Патент USA US2406778код для вставки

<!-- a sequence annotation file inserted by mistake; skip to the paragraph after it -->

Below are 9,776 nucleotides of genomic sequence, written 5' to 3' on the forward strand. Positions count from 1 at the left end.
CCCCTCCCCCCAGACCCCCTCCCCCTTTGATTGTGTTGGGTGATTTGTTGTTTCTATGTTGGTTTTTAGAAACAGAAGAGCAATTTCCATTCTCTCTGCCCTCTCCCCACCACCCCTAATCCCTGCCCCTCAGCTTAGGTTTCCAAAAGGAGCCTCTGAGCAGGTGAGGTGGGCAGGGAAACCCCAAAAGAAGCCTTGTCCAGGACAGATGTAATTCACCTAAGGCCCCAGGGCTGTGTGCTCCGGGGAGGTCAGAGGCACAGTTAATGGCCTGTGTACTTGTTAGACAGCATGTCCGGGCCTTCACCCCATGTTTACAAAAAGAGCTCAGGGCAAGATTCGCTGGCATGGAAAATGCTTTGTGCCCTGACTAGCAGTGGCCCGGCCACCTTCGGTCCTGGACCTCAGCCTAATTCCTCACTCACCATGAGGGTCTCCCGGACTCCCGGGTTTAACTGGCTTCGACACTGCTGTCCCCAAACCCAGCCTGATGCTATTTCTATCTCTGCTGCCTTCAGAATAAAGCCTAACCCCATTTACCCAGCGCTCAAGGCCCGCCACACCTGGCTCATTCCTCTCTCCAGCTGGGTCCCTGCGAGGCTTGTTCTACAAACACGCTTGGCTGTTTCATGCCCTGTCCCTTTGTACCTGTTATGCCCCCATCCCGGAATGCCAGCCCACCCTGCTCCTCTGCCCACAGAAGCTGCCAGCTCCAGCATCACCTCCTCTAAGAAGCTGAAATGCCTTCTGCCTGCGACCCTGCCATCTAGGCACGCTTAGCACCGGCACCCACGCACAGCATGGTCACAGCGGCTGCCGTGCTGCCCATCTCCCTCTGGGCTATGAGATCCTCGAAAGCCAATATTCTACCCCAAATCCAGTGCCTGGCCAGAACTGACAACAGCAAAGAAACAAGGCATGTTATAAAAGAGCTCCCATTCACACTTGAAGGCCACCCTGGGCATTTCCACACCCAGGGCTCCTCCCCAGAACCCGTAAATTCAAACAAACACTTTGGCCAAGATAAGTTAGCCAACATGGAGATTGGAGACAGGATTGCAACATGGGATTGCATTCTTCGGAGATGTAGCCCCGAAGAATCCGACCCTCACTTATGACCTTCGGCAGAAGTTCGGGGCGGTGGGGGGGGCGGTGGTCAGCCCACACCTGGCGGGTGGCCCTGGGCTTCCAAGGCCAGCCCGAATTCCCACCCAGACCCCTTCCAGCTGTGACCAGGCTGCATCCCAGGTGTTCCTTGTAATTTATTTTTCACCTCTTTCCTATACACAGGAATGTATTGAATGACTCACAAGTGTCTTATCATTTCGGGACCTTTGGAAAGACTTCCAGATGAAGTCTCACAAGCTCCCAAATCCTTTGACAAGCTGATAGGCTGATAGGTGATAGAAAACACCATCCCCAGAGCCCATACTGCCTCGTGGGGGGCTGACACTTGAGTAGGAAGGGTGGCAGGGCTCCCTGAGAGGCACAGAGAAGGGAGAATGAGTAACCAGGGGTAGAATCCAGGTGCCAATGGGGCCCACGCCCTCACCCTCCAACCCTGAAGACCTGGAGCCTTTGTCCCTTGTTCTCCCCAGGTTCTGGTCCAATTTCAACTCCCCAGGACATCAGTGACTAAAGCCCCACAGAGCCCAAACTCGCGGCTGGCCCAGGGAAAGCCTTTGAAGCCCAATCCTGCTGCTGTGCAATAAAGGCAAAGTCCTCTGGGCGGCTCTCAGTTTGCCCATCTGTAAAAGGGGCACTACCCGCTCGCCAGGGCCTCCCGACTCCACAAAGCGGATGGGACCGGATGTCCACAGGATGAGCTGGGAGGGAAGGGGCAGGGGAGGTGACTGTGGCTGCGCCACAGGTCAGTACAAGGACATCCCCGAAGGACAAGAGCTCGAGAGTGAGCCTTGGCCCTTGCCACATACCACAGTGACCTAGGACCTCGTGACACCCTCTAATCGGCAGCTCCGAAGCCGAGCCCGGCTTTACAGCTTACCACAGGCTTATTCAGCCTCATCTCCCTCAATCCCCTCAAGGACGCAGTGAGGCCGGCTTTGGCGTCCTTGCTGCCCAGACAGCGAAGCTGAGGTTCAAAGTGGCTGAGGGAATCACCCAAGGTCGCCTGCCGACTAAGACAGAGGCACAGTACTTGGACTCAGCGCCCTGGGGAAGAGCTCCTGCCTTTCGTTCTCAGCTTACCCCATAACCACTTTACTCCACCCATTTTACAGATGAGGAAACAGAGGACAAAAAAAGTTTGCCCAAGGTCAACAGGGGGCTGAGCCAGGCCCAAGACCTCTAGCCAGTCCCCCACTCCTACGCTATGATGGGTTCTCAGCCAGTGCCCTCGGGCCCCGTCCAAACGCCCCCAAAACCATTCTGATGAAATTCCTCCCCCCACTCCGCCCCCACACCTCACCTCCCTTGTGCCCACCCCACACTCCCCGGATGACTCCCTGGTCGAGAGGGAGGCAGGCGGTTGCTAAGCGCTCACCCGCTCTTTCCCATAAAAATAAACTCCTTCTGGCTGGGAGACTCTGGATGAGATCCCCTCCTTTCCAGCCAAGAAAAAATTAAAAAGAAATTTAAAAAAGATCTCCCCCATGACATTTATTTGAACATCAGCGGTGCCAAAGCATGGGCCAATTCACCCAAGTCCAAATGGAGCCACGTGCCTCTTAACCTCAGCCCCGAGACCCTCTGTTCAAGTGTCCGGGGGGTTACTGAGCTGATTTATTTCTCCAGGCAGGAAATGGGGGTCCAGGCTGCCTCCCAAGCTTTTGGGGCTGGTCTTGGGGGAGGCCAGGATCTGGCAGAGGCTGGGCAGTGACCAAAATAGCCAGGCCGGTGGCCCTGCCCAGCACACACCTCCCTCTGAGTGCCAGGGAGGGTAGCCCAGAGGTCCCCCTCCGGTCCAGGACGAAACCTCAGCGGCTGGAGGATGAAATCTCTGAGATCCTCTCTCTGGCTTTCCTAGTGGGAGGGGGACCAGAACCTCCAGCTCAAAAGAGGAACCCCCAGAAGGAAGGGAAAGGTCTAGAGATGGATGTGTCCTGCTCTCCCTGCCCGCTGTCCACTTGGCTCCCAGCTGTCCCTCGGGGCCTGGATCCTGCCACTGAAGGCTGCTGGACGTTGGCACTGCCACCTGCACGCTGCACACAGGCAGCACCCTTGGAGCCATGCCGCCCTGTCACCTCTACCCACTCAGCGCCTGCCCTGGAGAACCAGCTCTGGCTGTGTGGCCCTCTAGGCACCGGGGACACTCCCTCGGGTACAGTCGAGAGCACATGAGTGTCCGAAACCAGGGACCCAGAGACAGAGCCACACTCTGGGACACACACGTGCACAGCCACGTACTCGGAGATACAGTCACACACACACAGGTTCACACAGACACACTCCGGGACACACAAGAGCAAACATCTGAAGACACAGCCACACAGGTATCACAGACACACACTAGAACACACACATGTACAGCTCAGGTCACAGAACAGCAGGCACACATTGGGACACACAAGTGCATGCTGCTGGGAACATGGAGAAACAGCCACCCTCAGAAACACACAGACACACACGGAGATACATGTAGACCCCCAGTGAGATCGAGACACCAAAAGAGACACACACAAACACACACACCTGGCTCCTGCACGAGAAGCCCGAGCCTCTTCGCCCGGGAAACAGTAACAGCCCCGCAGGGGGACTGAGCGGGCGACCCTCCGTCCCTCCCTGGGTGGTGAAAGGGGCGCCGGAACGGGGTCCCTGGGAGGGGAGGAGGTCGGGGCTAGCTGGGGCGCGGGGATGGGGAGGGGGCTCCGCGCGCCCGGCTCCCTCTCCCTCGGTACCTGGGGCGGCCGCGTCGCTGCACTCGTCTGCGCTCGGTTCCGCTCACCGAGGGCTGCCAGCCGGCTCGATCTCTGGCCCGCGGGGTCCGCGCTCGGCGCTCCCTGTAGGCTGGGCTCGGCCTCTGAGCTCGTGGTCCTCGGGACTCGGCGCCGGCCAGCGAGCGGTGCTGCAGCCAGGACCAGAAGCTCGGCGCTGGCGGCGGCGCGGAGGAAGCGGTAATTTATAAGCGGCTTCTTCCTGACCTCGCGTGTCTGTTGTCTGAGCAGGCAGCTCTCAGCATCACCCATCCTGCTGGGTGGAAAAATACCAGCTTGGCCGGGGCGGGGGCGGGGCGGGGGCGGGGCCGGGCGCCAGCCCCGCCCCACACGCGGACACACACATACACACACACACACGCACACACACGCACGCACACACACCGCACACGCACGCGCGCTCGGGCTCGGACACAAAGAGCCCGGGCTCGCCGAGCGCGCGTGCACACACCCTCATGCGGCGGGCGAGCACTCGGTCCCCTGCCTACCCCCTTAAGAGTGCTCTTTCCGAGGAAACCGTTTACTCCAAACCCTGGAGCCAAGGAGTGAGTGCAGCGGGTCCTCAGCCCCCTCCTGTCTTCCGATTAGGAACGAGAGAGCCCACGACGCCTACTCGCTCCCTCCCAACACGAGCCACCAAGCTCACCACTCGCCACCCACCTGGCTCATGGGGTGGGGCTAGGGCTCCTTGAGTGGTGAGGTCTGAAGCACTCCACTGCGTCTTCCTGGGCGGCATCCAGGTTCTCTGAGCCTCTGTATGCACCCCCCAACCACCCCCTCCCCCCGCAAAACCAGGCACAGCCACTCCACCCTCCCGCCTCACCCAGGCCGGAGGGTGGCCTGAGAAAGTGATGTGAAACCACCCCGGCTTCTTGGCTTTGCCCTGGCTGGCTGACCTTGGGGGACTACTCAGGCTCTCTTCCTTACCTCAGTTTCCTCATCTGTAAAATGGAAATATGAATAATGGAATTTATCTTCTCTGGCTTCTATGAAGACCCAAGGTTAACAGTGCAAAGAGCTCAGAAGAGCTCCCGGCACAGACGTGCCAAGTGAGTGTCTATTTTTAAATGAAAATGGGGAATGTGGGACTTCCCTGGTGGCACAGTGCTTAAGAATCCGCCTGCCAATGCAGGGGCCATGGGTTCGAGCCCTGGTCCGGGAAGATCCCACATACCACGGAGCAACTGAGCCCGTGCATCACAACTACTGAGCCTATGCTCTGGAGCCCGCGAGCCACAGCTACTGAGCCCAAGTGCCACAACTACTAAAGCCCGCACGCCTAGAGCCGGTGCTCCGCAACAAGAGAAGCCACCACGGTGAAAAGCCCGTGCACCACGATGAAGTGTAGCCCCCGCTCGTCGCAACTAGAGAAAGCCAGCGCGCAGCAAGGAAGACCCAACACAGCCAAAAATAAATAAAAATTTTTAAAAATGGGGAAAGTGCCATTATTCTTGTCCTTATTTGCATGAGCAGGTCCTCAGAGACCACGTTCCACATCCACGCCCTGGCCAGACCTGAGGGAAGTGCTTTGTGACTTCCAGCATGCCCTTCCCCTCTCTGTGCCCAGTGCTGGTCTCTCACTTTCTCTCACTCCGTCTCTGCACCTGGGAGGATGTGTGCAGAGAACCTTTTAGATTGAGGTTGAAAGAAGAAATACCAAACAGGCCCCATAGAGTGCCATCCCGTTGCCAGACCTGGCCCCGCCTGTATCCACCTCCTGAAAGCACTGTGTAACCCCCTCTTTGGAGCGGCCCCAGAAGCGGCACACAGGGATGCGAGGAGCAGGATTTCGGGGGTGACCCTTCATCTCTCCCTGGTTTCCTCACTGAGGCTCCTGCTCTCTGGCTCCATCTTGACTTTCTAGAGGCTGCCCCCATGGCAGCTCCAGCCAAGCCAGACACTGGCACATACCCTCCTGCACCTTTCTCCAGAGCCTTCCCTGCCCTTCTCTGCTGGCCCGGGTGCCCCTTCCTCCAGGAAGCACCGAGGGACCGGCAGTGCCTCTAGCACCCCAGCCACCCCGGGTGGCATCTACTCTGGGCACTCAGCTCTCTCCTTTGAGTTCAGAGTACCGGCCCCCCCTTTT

Sept. 3, 1946.A 2,406,778 w. E. KRUsE ETAI. SLURRYING ALUMINUM CHLORIDE È‘OR HYDROCARBON CONVERSION PROCESSES Filed Deo. _15, 1941 . uw NMRQSNHÈQ.WN NSN. Nlä. wwwwhwm w .wì 72 i M c7772 2,406,778 Patented Sept. 3, 1946 UNITED STATES PATENT OFFICE 2,406,778 SLURRYING ALUMÍNUM CHLORIDE FOR. HY DROCARBON CONVERSION PROCESSES Willard E. Kruse, Chicago, Ill., Cecil W. Nyse wander, `Highland, Ind., and John A. Bolt, Chi cago, Ill., assignors to Standard Oil Company, Chicago, Ill., a corporation of Indiana Application December 15, 1941, Serial No. 422,981 2 Claims, (Cl. Zim-683.5) 1 , 2 This invention relates to improvements in alu feed stock such as light naphtha is previously minum chloride hydrocarbon conversion proc esses and it pertains more particularly to improved methods and means for introducing make-up aluminum chloride into a continuous conversion reactor. In certain continuous aluminum chloride hy drocarbon conversion processes such as cracking, pended form for an extended period of time. Slurries of make-up aluminum chloride which are formed by the use of such pretreated naphtha can be readily handled and injected into the sys polymerization, alkylation, isomerization, etc., it is essential to effect a continuous or intermit treated with aluminum chloride before it is em ployed for making up the aluminum chloride slurry, the resulting slurry will remain in sus tem. Even in the case of a pretreated slurrying 10 vehicle, however, it is desirable to avoid a pro longed time between slurry formation and actual slurry injection. ‘ ' in order to maintain catalyst> activity at the dem We have discovered that a remarkably and un sired level. An object of our invention is to pro~ usually stable aluminum chloride slurry results vide an improved method and means for supply ing make-up aluminum chloride to such a con 15 from the use as slurrying agents of liquids which have already undergone treatment in the isom tinuous reaction chamber. A further object i5 to erization reaction itself. Products directly from provide a new and improved aluminum chloride the reactor (or from the settlers following the isomerization system wherein liquids produced in tent introduction of make-up aluminum chloride reactor) are usually contaminated with complex 20 material that would be deleterious in the slurry make-up aluminum chloride. ing step; products from these points also contain Considerable trouble has been experienced with dissolved hydrogen chloride which promotes the maintenance of aluminum chloride slurries in hydrocarbon charging stocks such, for eX comp‘ex formation and which is hence objection ample, as light naphtha. Thus in a system for able in the slurrying step. However, the cooled injecting aluminum chloride into a light naphtha 25 product from which hydrogen chlorideY has been the system may serve as a vehicle for introducing isomerization reactor Where a slurry of 2 pounds of finely ground aluminum chloride per gal lon of 153° F. end point naphtha feed stock is v removed is an excellent source of slurrying liquid. Also, the heavy ends of the isomerization prod ucts, i. e., components boiling just above neo employed, at least ’75% of the aluminum chloride heXane, are also effective for producing a stable settles out of the naphtha at a rate of 20 to 30 30 slurry which is substantially free from sticky and feet per minute. Furthermore, on contacting the adhesive materials; the recycling of this heavy fresh feed the aluminum chloride almost imme isomate fraction serves the additional and imdiately becomes sticky and tends to form a paste. portant function of increasing the- neohexane It appears that the naphtha contains a small production in the isomerization system. amount of material which reacts readily with the 35 aluminum chloride to form an adhesive. A It might be supposed that since products from the isomerization system are effective slurrying thorough drying of the charging stock does not agents that light iso~parañins would likewise be avoid the tendency of the catalyst to agglom~ effective. A test with isooctane as a slurrying erate and become sticky, and it, therefore, ap agent showed that this agent was even worse pears that the trouble is caused by the nature 40 than untreated light naphtha charging stock. of the charging stock itself or by a trace of ad» The use of isooctane resulted in an adhesive mass hesive-forming materials in said charging stock. that settled and stuck to the bottom of a con An object of our invention is to avoid the forma tainer. Isooctane is thus utterly worthless as a tion of sticky or adhesivesubstances in suchcat slurrying agent. alyst slurries and to avoid the clogging of line-s, The »sludge produced in the aluminum chloride pumps, valves, injection means, etc., through pretreating step (or spent sludge from the isom which the slurry must be passed en -route to the erization reaction Zone) may be introduced into reaction chamber. av high pressure hydrogen chloride generator and A further object of our invention is to vprovide a more efñcient utilization of liquids separated 50 treated ywith a hydrolyzing agent such as sulfuric acid or water in order to supply at least a part from isomerization products in an isomerization of the necessary make-up hydrogen chloride reaction system. Other objects will become ap-4 which is required in the isomerization reaction. parent as the .detailed description of ourinven Alternatively it may be used as catalyst mate tion proceeds.V We have discovered that if the hydrocarbon 55 rial in the isomerization reactor, being intro 2,406,778 3 4 duced separately or with recycled complex and not with the make-up catalyst slurry. Our invention will be more clearly understood from the following detailed description read in which is a schematic flow diagram of an improved about 35 pounds pressure. Hydrocarbon gases may be purged from the system through line 45 and the butane from the base of the separator' may be returned through line 45, pump 4i) and line 4I back to the top of the absorber. Hydrogen leaves the top of the absorber through line 4l. The charging stock-hydrogen chloride solution system for isomerizing light naphtha. from the base of absorber 20 is forced by pump conjunction with the accompanying drawing which forms a part of this specification and . While our invention is applicable to a wide 48 4through heater 49 and lines 55 and 50a into variety of aluminum chloride-hydrogen chloride li) isomerization reactor 5I. Hydrogen from line 4l hydrocarbon conversion processes, it is particu larly applicable in the process for isomerizing a or from outside source 52 is introduced by com pressor 53 either into line 50 or directly into re light naphtha consisting essentially of parañinic actor 5I. Make-up aluminum chloride ín the hydrocarbons of the butane to hexane boiling form of a slurry is introduced into reactor 5I from range. Referring to the drawing, a virgin naph a slurry tank by means of pump 54 and line 55. tha charging lstock is introduced by pump iil Aluminum chloride or complex from other parts through heat exchanger II to fractionating of the system are introduced into the reactor tower I2 which is provided with suitable heat through line 56. ing means I3 at its base and which is operated The reactor contains a large amount of alumi under such conditions that heptanes and heav 20 num chloride catalyst material which is usually ier hydrocarbons are removed from the base in the form of an aluminum chloride hydrocarbon through line I4. An intermediate cut consisting complex. The charging stock passes upwardly essentially of C5, Ce or C5 and Cs hydrocarbons through this catalyst material in ñnely divided may be withdrawn by pump I5 (a plurality of d‘spersed phase at a space velocity of about .2 towers will be used for the fractionation in ac 25 to 4 volumes of liquid charging stock per hour tual practice, the side stream being a diagram per Volume of catalyst material. The tempera matic representation) through heater I5 and ture in the reactor is within the range of 100 to then split into two streams, the 'small stream 400° F. and is usually in the general viciniïy of passing by line I'I to pretreating tank I3 and the 250° F. The pressure in the reactor is in the large Istream pas-sing by line I 9 to hydrogen chlo 30 range of 500 to 1500 pounds per square inch and ride absorber 2B. When the make-up aluminum may be about 850 pounds per square inch. Reac chloride is slurried with recycled material. the tion products are withdrawn from the top of re valve in line I 'I may be closed and all of the actor 5I through lines 57 and 58 to warm settler 59 and thence through line EU, cooler 6I and pres sure reducing Valve 62 to cool settler 63. Gases through line 2l and cooler 22 to reflux drum 23 leave the top of the cool settler through line 64. from which' uncondensed gases may be vented and are returned by line 32 to hydrogen chloride through line 24. When an intermediate cut has absorber 20. been withdrawn, the reflux condensate may con Clear product liquids leave the cool settler sist essentially of butane (or a mixture of bu 40 through line 65 and are introduced by pump 56 tanes and pentanes) which is withdrawn from into hydrogen chloride Stripper column 61 which the base of the drum by means of pump 25. A is provided with a suitable heating means 68 at portion of this reflux condensate may be re its base. The overhead from this stripper may be turned through line 26 to serve as reflux in the passed through line 69 to line -32 for recyclingV or top of tower I 2. Reñux condensate from this 45 may be passed through cooler ‘I0 to reñux drum source may also be introduced through line 2l 'I I. Gases from the top of this drum pass by linesy to line I7, through line 23 to line I9, through line 12 and line 32 to the hydrogen chloride absorber 29 to a hydrogen absorber system, or through 20 and liquids from the base of this drum may line 30 to storage or to a point of use elsewhere be either returned by line 'I3 for use as reflux in in the refinery. the top of the stripper or may be withdrawn The hydrogen chloride absorber 2i! is prefer through line 14. The product from line 74 is ably operated under a superatmospheric pressure chieily isobutane and when it is passed to an which may range from about 50 to 350 cr more aluminum chloride alkvlation system it is un pounds per square inch but which is preferably in necessary that dissolved hydrogen chloride be re the general vicinity of 200 to 250 pounds rer charging stock may be passed to the absorber. Overhead from fractionator I2 is withdraw):` ‘-‘~ square inch. Make-up hydrogen chloride may b2 introduced through lines 3| or 33 and a gaseous stream containing hydrogen chloride is introduced at the base of this absorber through line 32. Un 55 moved therefrom. Stripper tower S'I may thus function both as a hydrogen chloride stripper and as a stabilizer tower. Liquid products from the base of tower El are passed directly by line 'I5 or through cooler 'I6 absorbed gases, chiefly hydrogen, methane, eth 60 to caustic scrubber and Wash tower TI. Caus ane, etc., leave the top of the absorber through line 34 and may be vented from the system through line 35 or introduced through line 36 to gether with additional hydrogen containing gases from line 31 into the base of absorber 33, a suit able compressor 39 being employed for this purpose. Butane from line 29 may be introduced by pump 49 and line 4I to the top of absorber 38. This absorber may be provided with suitab`e baffles or bubble plates and it may be operated at a temperature of about 100° F. and a pressure of about 900 pounds per square inch. Gaseous hy drocarbons are absorbed and introduced through line 42 and pressure reducing valve 43 into sep arating chamber 44 which may Operate under tic may be introduced through line 78 and water through line 79. The wash water may be trapped out above the caustic inlet or the water and caustic may both be removed from the base 65 of the tower through line 80. The neutralized and water washed product is withdrawn from the top of the wash tower through line BI and it may either be withdrawn Vfrom the system through line 82 or passed 70 through line 83 and heat exchanger 84 to stabi lizer or fractionating tower 85 which is provided with a suitable heating means 86 at its base.k Heavy isomate or hydrocarbon material may be withdrawn from thebase of the stabilizer through line 81 and removed from the system through 2,496,778 5 line 88. `or returned lthrough. vlinesßß and 30, tothe slurry tank. A light isomateßmay be, withdrawn as. a side stream from tower 8.5 through line 9|.. (Here again, a’plurality .of ,towers` would be used in >actual practice.) or >5Ib through lines 5,6 or IDB. ' >The lpretreating with aluminum chloride in lump form,> supported form or complex form in chamber I8 alters thewcharaoter of the charging stock in such a Way as to prevent the formation ' `Overhead :from the stabilizer is passed `through cooler 92toreflux drum’Bßfrom which gases 6 recovery drum I05„or >to one of .the reactors 5I of sticky adhesive compounds with the powdered ' aluminum chloride in slurry tank IIB. In the absence .of ,the nretreating _step the. slurry 'formed he vented through line. 8.4... >A portion .ofthe vre flux may be returned'hyypump .95 Athrough line 96Á to theztop of the .stabilizer and a, lightfrac tion consisting,V iorexar'npl , :chiefly .of butanes maybe .withdrawn from .thefsystem through line .in tank ,|.|8 rapidly plugs lines 55, 55a, etc. and the pumps, -valves, etc. >associated therewith. The pretreating step insures'the formation of a slurry »which-is. sufiiciently free from sticky .and adhesive materials so that it will not agglomerato 91.. Instead of ¿employing a .single'reactor we may employ Ía multiple reactorV system. Thus .charg ing stockv with ahsorbedhydrogen chloride :may be introduced throughlineâßb to reactor Elib and make-up .catalyst `may be .added to .this reactor through :line 5517. Alternatively, the products leaving the top of reactor'äl may be> passed by line .98..tl1rough cooler 99 .and to reactor 5Ib> and the products from the top'of reactor 5|b Amay be passed through “line |00 and line v58 to warmset and will not cause aplugging of the transfer limes, ' pumps and valves. A hydrolyzing agent such as sulfuric >.acid or wateris `introduced¿into drum |05 through line |25 and the sludge or `colsey residue is withdrawn from the .drum .through line |26. Recovered hy Y drogen chloride _is returned through ,line |21 and line >32 to absorber Z0. If water is used as a hy drolyzing ragent it should be employed in lless than stoichiometric amounts in order that the recov tler 59. ¿Catalyst from the Vbase of reactor `5|b may lbe 25 ered hydrogen chloride ¿may be substantially an~ hydrous. Larger amounts of recovered khydrogen withdrawn by pump |.0I and either withdrawn chloride may be obtained by the use of sulfuric from the system through .line |02, passed by lines acid and such use is particularly advisable where |03 and 5B .to reactor 5I or passed. through, lines |03 to line |04 to "hydrogen Vchloride recovery sludge cokermeans `are available Vfor recovering drum |65. Catalyst‘may.be'withdrawn from the 30 base of reactor. 5| by pump |05 and either with_ drawn from the system through line |01, passed to reactor EIb .through line `I08'or passed to the hydrogen chloride recovery drum through lines |09 and |114.L `Material from lines ,|02 or |01 or. 35 both may be .employed to pretreat naphtha in the sulfuric acid. tank I8. ~ settieu catalyst _material from settler 59 may be passed through lines .III and |08 to reactor ' The hydrogen chloride _recovered from chamber |05 mayA notbe _suiiicient to supply all of the re quired >make-up `hydrogen chloride andV addi tional hydrogen chloride may, therefore, have to be added through line .3L „ The additional `hy drogen chloride may be generated in a high pressure generator |21 luy-adding a hydrogen sup plying agent through line |28 and a chlorine` sup plying agent through line |29. The by-oroduct 40 vfrom .this generator mayy be >withdrawn through line |30 and the produced hydrogen chloride may actor 5|. Precipitated catalyst material from be introduced directly through line 33 into the cool settler B3 may be pumped as a slurry by base of the absorber 20 without the necessity of pump ||3 through lines ||4 and 90 to the slurry employing pumps or purifying means. The hy tank but is preferably pumped through lines I I5 and |08 to reactor 5|b or through lines III;` and 45 drogen supplying agent may be hydrogen itself, a gas containing hydrogen (e. g., from line 35), 56 to reactor 5|. a hydrocarbon or sulfuric acid.` The chlorine chamber 5|b or through lines || 2 and 56 to re Our invention is primarily connected with the supplying of make-up aluminum chloride to the isomerization system hereinabove described. supplying agent may be chlorine gas, sodium chloride, hydrochloric acid, etc. Thus chlorine may be introduced through line |29 and burned Powdered aluminum chloride from source ||1 is 50 with an excess of hydrogen or hydrogen contain introduced into slurry tank ||8 by means of any ing gas introduced through line |28 or reacted suitable hopper, screw feeder, or other feeding with a hydrocarbon introduced through line |28. means. Slurry tank ||8 may be provided with a Sodium chloride or aqueous hydrochloric acid suitable mixer or high speed stirrer driven by motor I 20. The oil for making up the slurry may 55 may be introduced through line |29 and sulfuric acid may be introduced through line |28. be obtained from pretreating tank I8 through line While the pretreating of a portion of the feed |2| or from various parts of the system through stock with aluminum chloride makes it possible line 90. to produce a pumpable slurry in tank ||8 we In prereating tank I8 the aluminum chloride is preferably in lump form or is deposited on a 60 have found that a superior type of slurry is pro duced by employing liquids recycled from the suitable support such as Kieselguhr or is in the system through line 8.0. Such liquid may be form of a hydrocarbon complex. Thus lump alu withdrawn from the product stream between minum chloride may be introduced from source cooler 'I6 and wash tower '|'| and passed to tank |22 and may be retained in the pretreating cham ber by screen support |23. Light naphtha from 65 |20 through lines |3I, 89 and 90. 'I'he product at this point is substantially anhydrous and is line |'| enters pretreating chamber IIB below free from catalyst material and hydrogen chlo screen |23 and passes upwardly through the bed ride. The "pretreatment” of the charging stock of lump aluminum chloride, leaving the top of for the preparation of a slurry Vehicle is in this the pretreating chamber through line I2 I. A vis cous brownish red complex may be formed by the 70 instance effected in the isomerization reactor it self. contacting of charging stock in this pretreating Another liquid Which produces a highly desir chamber and since this oil complex is heavier able type of slurry is that obtained from the base than charging stock it settles to the base of the of stabilizer or fractionator column B5 from lines pretreating chamber and may be withdrawn therefrom through line |24 to hydrogen chloride 75 81 and 89. This liquid may consist' chieñy of 2,406,778 7 8 methyl pentanes and unisomerized normal hex;` ane. By using this liquid as a slurrying agent for make-up aluminum chloride we not only ob tain a highly satisfactory slurry but We 'also ob unabsorbed gases from the top of the absorption zone, making up an aluminum chloride slurry of iinely divided «solid aluminum chloride particles in a portion of the stream after hydrogen chlo ride has been stripped therefrom and introducing tain increased yields of neohexane, i. e.; We ob tain isomerization products of higher octane said aluminum chloride slurryV into said isom number and hence of greater value as aviation fuel blending stocks. While We have described specific examples of our invention in considerable detail it should be ll() understood thatour invention is not limited to these particular examples nor to the speciñc con material contained therein. Y 2. The method of >isomerizing a parañinic hy drocarbon charging stock boiling Within the bu tane to hexane boiling range Which method com ditions'recited therein since other examples and other operating conditions will be apparent to those skilled in the art from the above detailed description. erization zone for maintaining the activity of the liquid aluminum chloride-hydrocarbon complex prises adding hydrogen chloride to said charging stock, and introducing the charging stock With added hydrogen chloride at a low level into a con ‘ tinuous . isomerization zone containing a large ` `We claim: amount of liquid aluminum chloride-hydrocar bon complex catalyst material, eñecting isomeri l. The method of isomerizing a paraiiìnic hy drocarbon charging stock boiling within the bu tane to hexane boiling range which method com prises absorbing hydrogen chloride in said charg zation of said charging stock in said isomeriza tion zone, withdrawing a product stream contain-ing catalyst material and hydrogen chloride from the upper part of said isomerization zone to a set tling Zone, removing catalyst material from said stream in said settling zone, introducing said ing stock in an absorption zone to form a hy drogen chloride solution, heating said solution toY isomerization temperature and introducing the heated solution at a low level in a continuous 25 stream from said settling zone to a stripping zone, isomerization zone containing a large amount of stripping hydrogen chloride from said stream in said stripping zone, treating the stripped stream with caustic to effect neutralization thereof, frac liquid aluminum chloride-hydrocarbon complex catalyst material, effecting isomerization of said charging stock in said isomerization Zone, With drawing an isomerization product stream con taining dissolved catalyst material and hydrogen tionating the neutralized product stream to obtain - a plurality of fractions including a'heavy frac tion, making up an aluminum chloride slurry of finely divided aluminum chloride particles in a portion of said heavy fraction and introducing said aluminum chloride slurry into said continu chloride from the top of the isomerization zone to a settling zone, removing catalyst material from said stream in said settling zone, intro ducing the stream Whichstill contains hydrogen chloride from said settling zone to a stripping Zone, stripping hydrogen chloride from said «stream in said stripping zone', returning hydrogen chloride containing gases from the top of the stripping zone tothe absorption zone, venting ` ous isomerization zone for Amaintaining the activ ity of the liquid aluminum chloride-hydrocarbon complex catalyst material contained therein.> WILLARD E.V KRUSE. 40 " CECIL W. NYSEWANDER. ' JOHN A. BOLT.